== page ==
Section 45 of the constitution restricts the freedom of expression and the press even more. Secrecy: In Nigeria, secrecy inhibits the right of the people to know by preventing the press from accessing government sources and documents. This means that many news stories about politics or the police are never published because the subjects are not permitted to be photographed or recorded without their consent.
There are also limitations caused by laws that prohibit certain forms of journalism. For example, it is illegal to publish photographs of officers engaged in police work, which makes it difficult for newspapers to report on crimes being committed by policemen.
Another problem is that most journalists work under some form of threat or intimidation. Those who question authority face reprisals, including death threats, arrests, and imprisonment. There have been several cases in which journalists have been killed for their work.
Finally, there is censorship by omission. When government bodies such as parliaments or agencies fail to publish information that would otherwise be in the public interest, this is called "official secrecy".
In conclusion, there is no specific limit to press freedom in Nigeria, but it does suffer from problems related to secrecy, violence, and omission that can make working as a journalist difficult.
Section 39 (1) of the Federal Republic of Nigeria constitution protects freedom of expression in Nigeria. Despite this constitutional safeguard, the government has maintained control of the Nigerian media for much of its history, and in certain cases, even to this day.
Before 1999, there were no independent newspapers in Nigeria. The only newspapers at that time was the English-language Daily Times and the Spanish-language Vanguard. Both papers were owned by foreign companies. No newspaper had been founded since 1914 when the Nigerian Press Agency was established. In 1999, two daily newspapers were launched: the Daily Mail and the Daily Monitor. They are both privately owned.
In 2004, a new media law was passed by the federal government under which all media outlets in Nigeria are required to be licensed. However, this law has not been enforced yet because court challenges have prevented its implementation.
In conclusion, freedom of expression in Nigeria is not free but rather it is limited by many factors including lack of funding, low literacy rate, and government pressure. However, it is still better than most other countries where no freedom of expression is allowed.
Every Nigerian has the right to free speech and expression under the 1999 constitution. According to Section 39 (1), everyone has the right to free speech, including the right to hold opinions and receive and impart information without interference. This right may be restricted only if necessary for public safety or for the protection of others rights.
Section 40 states that no one shall be subjected to discrimination because of their opinion, with some exceptions. These include when someone is causing harm by use of threatening words against individuals or groups, or when there is a risk of widespread violence. In this case, the government can restrict freedom of speech to prevent further incidents of violence or threats.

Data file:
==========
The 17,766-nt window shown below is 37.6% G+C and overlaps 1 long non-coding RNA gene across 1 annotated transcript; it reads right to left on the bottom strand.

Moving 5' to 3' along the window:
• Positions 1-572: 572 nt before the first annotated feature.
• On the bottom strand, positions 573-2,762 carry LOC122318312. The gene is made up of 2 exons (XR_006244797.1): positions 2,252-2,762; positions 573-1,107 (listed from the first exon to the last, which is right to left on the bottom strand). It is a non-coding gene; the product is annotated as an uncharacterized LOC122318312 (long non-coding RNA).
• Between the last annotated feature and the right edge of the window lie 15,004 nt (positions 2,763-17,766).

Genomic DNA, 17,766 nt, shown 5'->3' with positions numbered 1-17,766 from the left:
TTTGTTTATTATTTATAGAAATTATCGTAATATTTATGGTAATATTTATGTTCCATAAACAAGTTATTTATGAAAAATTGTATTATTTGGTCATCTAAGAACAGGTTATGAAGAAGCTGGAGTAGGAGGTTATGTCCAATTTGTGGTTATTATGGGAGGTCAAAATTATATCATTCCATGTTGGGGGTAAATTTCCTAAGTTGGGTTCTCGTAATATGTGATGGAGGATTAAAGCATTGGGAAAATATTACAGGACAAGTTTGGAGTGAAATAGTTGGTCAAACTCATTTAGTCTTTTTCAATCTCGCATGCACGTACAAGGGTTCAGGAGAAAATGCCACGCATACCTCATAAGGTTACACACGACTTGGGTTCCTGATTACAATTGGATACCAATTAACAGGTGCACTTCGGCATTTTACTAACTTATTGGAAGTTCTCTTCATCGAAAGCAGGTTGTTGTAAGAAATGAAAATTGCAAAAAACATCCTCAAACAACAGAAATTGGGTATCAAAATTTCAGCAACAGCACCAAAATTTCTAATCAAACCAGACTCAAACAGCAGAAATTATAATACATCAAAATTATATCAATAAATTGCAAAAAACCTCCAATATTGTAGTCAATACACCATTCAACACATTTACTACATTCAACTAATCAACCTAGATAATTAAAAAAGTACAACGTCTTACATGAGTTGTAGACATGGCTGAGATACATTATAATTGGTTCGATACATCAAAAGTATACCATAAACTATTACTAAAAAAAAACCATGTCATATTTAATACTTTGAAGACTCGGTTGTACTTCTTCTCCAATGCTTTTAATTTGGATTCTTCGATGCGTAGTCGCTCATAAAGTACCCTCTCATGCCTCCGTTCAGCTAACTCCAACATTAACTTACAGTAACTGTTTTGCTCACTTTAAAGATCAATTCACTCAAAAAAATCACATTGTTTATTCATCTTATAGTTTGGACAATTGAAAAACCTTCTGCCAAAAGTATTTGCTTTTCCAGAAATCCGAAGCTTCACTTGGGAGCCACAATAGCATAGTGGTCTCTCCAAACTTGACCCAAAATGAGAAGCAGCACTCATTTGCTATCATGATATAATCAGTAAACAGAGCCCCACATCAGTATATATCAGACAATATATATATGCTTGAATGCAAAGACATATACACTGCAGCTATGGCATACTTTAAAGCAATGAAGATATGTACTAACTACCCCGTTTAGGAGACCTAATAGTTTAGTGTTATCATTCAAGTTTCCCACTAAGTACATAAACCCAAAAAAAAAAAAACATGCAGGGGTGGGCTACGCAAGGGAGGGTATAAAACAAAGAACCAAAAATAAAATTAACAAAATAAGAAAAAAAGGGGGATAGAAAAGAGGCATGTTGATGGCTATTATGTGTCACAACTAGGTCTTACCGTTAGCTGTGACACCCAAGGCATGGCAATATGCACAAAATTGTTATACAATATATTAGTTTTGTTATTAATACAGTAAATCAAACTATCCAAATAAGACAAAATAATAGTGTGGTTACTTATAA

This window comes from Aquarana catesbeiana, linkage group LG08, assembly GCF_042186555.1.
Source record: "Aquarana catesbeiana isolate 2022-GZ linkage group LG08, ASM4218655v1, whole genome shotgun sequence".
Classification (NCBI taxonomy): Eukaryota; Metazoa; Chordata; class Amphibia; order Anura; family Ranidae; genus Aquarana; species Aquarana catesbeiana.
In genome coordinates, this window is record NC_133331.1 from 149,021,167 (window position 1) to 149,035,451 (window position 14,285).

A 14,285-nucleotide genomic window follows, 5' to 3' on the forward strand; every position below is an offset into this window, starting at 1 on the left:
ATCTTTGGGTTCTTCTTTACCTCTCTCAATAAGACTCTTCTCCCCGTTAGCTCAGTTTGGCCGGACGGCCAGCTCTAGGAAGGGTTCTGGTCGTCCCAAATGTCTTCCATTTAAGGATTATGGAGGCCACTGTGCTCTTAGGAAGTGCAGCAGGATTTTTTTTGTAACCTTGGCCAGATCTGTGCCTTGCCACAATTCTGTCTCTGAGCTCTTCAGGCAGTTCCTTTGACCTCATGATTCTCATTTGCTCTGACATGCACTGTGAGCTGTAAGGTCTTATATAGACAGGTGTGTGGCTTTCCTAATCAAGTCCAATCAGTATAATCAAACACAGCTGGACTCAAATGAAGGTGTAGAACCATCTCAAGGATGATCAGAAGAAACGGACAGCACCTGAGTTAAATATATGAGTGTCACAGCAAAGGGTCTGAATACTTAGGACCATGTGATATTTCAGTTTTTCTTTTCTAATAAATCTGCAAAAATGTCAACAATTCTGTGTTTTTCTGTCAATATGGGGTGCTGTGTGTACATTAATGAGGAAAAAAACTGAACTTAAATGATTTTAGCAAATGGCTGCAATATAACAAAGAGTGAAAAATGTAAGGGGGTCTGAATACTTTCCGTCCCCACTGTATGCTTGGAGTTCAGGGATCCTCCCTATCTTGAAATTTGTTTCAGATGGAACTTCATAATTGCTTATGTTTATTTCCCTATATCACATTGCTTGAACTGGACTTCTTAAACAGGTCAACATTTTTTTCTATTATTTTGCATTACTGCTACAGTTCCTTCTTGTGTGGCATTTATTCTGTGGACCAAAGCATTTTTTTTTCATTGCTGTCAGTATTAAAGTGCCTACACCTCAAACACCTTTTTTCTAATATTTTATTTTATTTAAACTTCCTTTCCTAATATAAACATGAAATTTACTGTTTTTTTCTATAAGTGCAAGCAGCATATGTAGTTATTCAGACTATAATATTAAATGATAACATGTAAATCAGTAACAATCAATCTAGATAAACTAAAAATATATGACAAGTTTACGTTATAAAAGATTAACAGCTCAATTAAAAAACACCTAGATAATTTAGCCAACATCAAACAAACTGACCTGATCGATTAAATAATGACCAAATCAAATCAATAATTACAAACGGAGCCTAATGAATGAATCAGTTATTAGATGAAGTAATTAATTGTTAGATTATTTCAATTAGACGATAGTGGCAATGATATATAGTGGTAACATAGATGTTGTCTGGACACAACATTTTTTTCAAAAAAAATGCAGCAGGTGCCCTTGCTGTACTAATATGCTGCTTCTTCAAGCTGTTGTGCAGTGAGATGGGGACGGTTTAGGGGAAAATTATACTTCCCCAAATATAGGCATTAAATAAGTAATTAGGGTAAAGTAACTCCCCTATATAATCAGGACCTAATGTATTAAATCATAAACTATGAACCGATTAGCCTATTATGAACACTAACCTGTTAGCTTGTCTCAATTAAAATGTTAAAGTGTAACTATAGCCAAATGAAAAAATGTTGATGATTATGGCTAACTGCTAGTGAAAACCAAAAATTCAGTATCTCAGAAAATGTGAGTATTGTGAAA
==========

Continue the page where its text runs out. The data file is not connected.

Finally, under Section 36 (1) of the constitution, people have the right to assemble peacefully and communicate their views on important issues before parliament and other national institutions.
These sections of the constitution make it clear that freedom of speech is protected in Nigeria. However, like any other right, this freedom can be restricted if it violates another right or is necessary for the protection of others' rights. For example, the constitution allows the government to restrict freedom of speech if it is used to incite violence or threaten others' lives.
In addition, the government can also restrict this freedom if they believe that certain topics should not be discussed in public because they are considered sensitive or controversial.
According to the report, there are several elements in Nigeria that limit press freedom, including secrecy, legal pressure, direct censorship, and coercion, among others. The findings also show that Nigerian press freedom is a conundrum that exists only on paper, i.e., in the constitution, but not in practice.
One of the major factors limiting press freedom in Nigeria is secrecy. In fact, it is estimated that more than 50 percent of all news stories in Nigeria are based on leaked information. This high rate of leakage has two important consequences for press freedom. First, it creates an environment where journalists cannot perform their role as watchdogs over government power because they do not know what secrets people are leaking. Second, it means that many people outside the government sector are willing to share information about their activities with journalists, thus putting them at risk of being sued by or coerced into giving evidence against those people.
Another challenge facing press freedom in Nigeria is legal pressure. Several laws in Nigeria require media organizations to be registered with the government, which gives authorities the right to veto anything they deem unfit for public interest. Unregistered groups face closure if they fail to comply with regulations set by the regulatory body. This limitation puts most Nigerian newspapers under the protection of large companies that can afford to hire lawyers to fight off any attempt by the government to close them down.
A third factor limiting press freedom in Nigeria is direct censorship.